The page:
Ahh the K-car. So much can be said about it as a whole and its various derivatives, and quite honestly, so much has already been said about it here at this publication, ranging from admiration to utter disgust. Ultimately, after some 15 years of production and mutation, Chrysler did quickly phase out every last K-car derivative to make way for its modern Cab Forward styled cars. One of the very last K-cars, this final generation LeBaron sedan has been detailed here before, though not entirely in its ultimate Landau form. The last of its kind in so many ways, among them, the 1994 LeBaron Landau holds the distinction of being the last Chrysler equipped with a factory vinyl roof, and the last American car featuring button-tufted loose pillow style seats.
Last Monday, I did what everyone who transfers from driving a petrol fuelled car to a diesel fuelled car, or has a mixed fuel fleet, always dreads. I misfuelled my Alfa Romeo Giulietta. And, yes, you do feel a complete idiot when you do it. Read the rest of this entry »
(First Posted January 10, 2016 – This originally appeared out of order since we still had it during the original run of this series, now it is in the correct chronological purchase order) And…I’m back with more of what our dear late contributor Kevin Martin named my “extended test drives”! It’s been almost two years (four and half now) (February 6, 2014) since we traded in our 2012 VW Touareg TDI (presciently dodged that resale bullet in 2014 which with further hindsight would have turned into a TDI ka-ching payout had we kept it) on a Certified Pre-Owned Mercedes built by the fine workers at the factory in Tuscaloosa, Alabama, U.S.A. Read the rest of this entry »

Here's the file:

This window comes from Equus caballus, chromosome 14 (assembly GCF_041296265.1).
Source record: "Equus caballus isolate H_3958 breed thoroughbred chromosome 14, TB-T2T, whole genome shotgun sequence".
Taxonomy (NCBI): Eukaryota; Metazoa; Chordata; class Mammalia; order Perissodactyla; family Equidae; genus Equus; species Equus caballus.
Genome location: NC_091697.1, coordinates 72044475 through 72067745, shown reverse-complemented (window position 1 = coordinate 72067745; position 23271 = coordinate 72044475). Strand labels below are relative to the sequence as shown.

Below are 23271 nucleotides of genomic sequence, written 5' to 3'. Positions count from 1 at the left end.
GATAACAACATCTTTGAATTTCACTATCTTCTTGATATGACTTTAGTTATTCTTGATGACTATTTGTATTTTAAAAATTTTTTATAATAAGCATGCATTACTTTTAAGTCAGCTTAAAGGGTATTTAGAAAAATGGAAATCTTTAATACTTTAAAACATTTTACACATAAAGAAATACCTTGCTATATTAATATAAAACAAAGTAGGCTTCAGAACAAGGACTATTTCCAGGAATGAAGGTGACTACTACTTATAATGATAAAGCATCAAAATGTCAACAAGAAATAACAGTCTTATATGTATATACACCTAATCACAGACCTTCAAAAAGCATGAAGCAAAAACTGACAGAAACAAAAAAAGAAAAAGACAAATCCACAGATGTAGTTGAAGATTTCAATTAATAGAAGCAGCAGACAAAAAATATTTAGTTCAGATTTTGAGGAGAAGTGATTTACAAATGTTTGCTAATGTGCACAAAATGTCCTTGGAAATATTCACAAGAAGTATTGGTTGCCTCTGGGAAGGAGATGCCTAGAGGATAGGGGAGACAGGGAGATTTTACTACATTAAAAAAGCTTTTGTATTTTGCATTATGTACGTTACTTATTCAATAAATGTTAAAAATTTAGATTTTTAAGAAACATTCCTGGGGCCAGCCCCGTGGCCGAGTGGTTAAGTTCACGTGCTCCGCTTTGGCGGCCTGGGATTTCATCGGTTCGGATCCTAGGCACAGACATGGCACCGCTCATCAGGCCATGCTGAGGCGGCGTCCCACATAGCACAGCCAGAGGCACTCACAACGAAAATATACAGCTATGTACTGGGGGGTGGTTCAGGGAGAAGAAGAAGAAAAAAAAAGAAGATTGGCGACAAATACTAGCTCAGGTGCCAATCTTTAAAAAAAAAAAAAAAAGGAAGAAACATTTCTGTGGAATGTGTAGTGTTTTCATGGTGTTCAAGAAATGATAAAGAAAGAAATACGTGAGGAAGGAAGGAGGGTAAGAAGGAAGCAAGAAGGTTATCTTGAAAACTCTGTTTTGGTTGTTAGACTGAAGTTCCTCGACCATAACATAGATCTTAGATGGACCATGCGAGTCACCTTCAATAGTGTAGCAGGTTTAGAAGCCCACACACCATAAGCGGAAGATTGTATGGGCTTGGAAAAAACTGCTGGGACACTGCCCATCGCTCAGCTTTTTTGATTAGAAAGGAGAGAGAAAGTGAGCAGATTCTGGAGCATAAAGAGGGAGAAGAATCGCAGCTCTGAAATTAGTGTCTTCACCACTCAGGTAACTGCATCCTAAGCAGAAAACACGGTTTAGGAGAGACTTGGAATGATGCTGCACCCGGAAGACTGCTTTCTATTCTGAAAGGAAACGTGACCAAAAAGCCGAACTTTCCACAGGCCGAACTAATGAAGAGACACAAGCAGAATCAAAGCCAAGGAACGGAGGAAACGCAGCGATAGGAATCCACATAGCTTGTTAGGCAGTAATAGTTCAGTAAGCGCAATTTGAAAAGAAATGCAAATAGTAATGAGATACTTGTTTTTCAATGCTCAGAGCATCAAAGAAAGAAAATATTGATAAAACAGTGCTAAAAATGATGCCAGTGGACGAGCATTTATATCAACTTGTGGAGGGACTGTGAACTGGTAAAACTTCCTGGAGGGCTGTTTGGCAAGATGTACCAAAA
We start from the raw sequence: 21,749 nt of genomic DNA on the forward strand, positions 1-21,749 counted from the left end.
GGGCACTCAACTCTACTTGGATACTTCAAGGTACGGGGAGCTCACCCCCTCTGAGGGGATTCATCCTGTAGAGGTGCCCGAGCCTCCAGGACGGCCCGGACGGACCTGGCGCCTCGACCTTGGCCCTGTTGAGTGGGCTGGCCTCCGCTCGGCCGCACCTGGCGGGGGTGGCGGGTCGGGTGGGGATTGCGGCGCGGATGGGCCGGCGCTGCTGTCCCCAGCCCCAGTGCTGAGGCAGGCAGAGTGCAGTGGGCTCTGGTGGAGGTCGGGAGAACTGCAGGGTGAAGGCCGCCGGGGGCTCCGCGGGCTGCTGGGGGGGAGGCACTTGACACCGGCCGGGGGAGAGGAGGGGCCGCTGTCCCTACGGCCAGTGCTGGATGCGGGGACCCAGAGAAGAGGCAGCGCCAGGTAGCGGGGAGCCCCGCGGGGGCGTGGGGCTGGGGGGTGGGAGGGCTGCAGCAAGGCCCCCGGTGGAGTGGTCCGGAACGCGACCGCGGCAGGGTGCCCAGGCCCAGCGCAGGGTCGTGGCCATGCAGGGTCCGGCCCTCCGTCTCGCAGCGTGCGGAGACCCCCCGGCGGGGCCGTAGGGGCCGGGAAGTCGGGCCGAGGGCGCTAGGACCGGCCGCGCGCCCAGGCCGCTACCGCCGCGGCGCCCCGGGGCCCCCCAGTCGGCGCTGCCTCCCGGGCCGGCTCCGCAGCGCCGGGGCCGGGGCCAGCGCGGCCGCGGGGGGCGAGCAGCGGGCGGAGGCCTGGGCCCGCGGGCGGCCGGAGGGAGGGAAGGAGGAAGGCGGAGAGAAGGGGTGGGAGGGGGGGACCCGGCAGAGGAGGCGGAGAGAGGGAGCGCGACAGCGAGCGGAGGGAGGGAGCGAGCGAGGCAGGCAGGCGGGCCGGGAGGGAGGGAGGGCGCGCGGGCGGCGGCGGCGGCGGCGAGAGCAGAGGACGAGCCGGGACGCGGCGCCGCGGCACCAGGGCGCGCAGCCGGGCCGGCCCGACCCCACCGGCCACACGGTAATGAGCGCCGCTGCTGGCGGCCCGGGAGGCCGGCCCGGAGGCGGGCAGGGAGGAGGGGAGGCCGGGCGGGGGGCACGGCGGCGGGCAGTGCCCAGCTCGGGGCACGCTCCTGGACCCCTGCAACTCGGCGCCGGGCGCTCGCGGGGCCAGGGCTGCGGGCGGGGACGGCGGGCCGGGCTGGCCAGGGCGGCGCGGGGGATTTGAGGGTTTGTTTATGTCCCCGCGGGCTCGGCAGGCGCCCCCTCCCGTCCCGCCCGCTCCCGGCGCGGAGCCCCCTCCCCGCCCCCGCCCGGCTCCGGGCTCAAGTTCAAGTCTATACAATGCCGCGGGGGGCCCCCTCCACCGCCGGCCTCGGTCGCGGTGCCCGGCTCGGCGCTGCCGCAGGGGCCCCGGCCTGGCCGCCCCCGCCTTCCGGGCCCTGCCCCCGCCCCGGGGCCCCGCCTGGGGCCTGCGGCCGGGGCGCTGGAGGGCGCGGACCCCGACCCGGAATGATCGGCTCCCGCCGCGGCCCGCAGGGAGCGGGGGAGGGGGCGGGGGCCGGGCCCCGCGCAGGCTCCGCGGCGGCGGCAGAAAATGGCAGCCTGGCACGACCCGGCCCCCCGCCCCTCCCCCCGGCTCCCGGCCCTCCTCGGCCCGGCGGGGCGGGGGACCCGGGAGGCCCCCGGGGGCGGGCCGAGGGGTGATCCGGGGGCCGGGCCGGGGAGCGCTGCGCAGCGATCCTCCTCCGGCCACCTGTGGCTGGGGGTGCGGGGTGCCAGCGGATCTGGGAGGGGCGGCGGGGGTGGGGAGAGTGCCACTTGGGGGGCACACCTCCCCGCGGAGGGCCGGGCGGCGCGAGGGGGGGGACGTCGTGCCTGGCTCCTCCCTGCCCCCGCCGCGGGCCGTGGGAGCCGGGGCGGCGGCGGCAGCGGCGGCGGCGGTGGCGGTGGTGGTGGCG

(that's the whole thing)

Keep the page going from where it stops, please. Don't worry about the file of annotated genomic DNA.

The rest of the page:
1976 brought not just the new Liftback version of the popular Celica, but all the Celicas had significant improvements, including a longer wheelbase, wider track, bigger and wider wheels and tires, among others. It was practically a whole new generation. And ride, handling and braking were all significantly improved, in areas where its predecessor had been a bit weak. The result was a better car overall.
Je kunt mij huren, it says on the trailer’s side; You can rent me. And that’s exactly what folks here do when they’ve got something to haul, just rent a trailer and hook it up to your own vehicle. After the job is done, you bring it back to the rental company.
The towing vehicle can be anything, from a B-segment hatchback to a big SUV. Depending on the trailer’s size and weight, of course. The other day, my neighbor obviously needed something bigger than the widely used single- or tandem axle trailer.
Note: None of the pictures in this post are of the actual car
Since we had received good service from our 1989 Bonneville, we decided that the next “new to us” car would be the 1992 Bonneville. A friend had told us that the local dealer had one in the service bay, so we went over to check it out.
(first posted 11/7/2012) Before BMW had the European sports sedan genre covered, there was the Rover 2000TC. Based on a lively, rear-wheel drive platform, it combined impeccable handling with a dash of classic British luxury. Taking a strategic cue from BMW’s 1600/2002 range, Rover used their 2000/2000TC line to inject a little life into a familiar and rather staid line up. Although the Rover 2000TC, unlike the BMW 2002, is relatively unknown to North American enthusiasts, it might well be even more worthy of our attention.